As soon as the texture is crumbly, add the egg and bring it together. Do not knead.
If it is too dry, you could sprinkle some chilled water. This may or may not be necessary.
Flatten the dough, wrap it in clingfilm and let it rest in the fridge for at least 40 minutes.
In my case, I let it rest overnight.

When the dough has rested, take it out. Let it sit on your work top till it can be rolled out. Meanwhile, grease the tart tins and set them aside.
I used 6 tins but the filling was enough for four. I should have referred to my earlier post here.
Cut off pieces of the dough and roll out circles large enough to fit the tins. Press the inner bottom, all along the edges. Then roll out the overhanging dough by running the rolling pin across the border. Set that aside for later use. Repeat till all the tins are done. Prick each tart bottom with a fork so that they do not puff up during baking.
Line the tart shells with aluminium foil and fill with baking beans. Bake blind for 10 minutes in a preheated  oven.
Take them out after 10 minutes, remove the aluminium foil and baking beans.
Brush the tart bases with egg and bake again for another 8-10 minutes.
Set aside to cool.

The Black Rice Pudding:

100 grams black rice
350 ml full-fat milk
150 ml cream
60 grams sugar
1 vanilla pod, scraped
1 teaspoon lemon zest
2 cardamom pods, crushed
Some jamun jam (to be brushed on the bottom of the shells)

With other varieties of rice, no cooking (with water) is necessary. But with black rice, I soak it for about 30 minutes and use the same water to cook it with, in the pressure cooker. A couple of whistles is enough.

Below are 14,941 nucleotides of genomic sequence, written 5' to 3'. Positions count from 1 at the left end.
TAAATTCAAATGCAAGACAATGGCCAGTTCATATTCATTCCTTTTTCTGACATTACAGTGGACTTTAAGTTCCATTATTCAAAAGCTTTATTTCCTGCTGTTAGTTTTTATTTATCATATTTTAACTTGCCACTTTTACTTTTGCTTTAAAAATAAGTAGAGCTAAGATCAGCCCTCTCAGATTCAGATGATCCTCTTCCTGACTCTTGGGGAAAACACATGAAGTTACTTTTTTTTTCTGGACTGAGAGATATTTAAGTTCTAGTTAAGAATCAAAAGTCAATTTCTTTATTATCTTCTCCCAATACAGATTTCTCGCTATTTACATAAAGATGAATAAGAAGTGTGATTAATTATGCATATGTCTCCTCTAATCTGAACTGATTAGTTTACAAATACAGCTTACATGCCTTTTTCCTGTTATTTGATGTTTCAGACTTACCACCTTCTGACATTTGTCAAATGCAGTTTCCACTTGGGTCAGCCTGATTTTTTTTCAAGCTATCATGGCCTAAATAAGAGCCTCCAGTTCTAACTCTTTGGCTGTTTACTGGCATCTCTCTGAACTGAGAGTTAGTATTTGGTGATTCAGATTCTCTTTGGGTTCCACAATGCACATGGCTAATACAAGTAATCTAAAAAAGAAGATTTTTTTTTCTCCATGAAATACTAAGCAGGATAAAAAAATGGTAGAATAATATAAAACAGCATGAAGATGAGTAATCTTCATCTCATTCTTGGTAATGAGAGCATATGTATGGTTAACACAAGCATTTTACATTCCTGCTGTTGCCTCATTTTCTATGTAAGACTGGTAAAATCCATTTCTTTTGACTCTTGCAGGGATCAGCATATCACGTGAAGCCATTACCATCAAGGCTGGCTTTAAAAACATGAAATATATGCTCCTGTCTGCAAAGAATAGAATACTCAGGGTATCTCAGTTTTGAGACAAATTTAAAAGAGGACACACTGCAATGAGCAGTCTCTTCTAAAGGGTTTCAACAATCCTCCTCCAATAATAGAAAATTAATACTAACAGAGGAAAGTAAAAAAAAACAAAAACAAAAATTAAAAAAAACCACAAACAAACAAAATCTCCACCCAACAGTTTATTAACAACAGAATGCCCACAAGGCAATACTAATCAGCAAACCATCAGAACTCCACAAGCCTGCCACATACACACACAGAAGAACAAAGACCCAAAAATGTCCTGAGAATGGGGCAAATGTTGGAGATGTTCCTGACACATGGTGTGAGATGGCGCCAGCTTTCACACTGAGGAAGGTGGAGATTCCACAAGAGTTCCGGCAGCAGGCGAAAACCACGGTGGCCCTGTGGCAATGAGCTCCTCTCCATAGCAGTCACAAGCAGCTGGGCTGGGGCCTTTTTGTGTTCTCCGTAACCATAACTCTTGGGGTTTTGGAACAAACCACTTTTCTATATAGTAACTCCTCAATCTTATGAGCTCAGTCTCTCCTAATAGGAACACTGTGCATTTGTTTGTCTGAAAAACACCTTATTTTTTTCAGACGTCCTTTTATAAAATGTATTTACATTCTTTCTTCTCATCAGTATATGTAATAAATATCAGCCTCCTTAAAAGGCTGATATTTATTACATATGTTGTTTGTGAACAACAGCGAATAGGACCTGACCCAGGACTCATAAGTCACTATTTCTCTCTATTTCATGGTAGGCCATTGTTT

Add the milk to a pan. Pour the cream and let the mix simmer away.
Add the cardamom pods, the vanilla (both pod and the actual spice), lemon zest, sugar, and the cooked rice.
Cook on medium flame for about 30 minutes till the cream and milk is absorbed and the rice is done.
Let the pudding cool down a bit. Remove the pods, both vanilla and cardamom.
Meanwhile, take a bit of jam (I used about half a teaspoon for each) and spread it on the base of the shells.

Fill the baked shells with the pudding (I filled them almost to the top) and bake for another 15-20 minutes in a 180 C oven. At this stage, a crust will form at the top.

Serve warm or cold with a dusting of icing sugar.

Labels: , , , , ,

Friday, July 13, 2018

Jackfruit Kulfi

Jackfruit kulfi
Every time we go to our old hometown, we come back laden with the best of organic fruits and vegetables. It isn't that we buy so much produce. Most of them are gifted by family and other relatives. And we love to stop at wayside stalls where people put up their backyard garden produce for sale. And buying such produce is also helping small growers. This time the haul included multi-coloured corn, colocasia, pineapples, Burmese grapes, yard long beans, banana blossoms, Burmese grapes, pineapples and jackfruits. Most are distributed again here once we get back home. The joy of sharing goes on...

I kept only a small amount of jackfruit to try out a few recipes and this is one of them. It's from an old issue (2013) of Good Food India magazine.

100 grams ripe jackfruit (seeds removed)
220 ml milk
100 grams condensed milk
A pinch of saffron
30 grams sugar
10 grams cornflour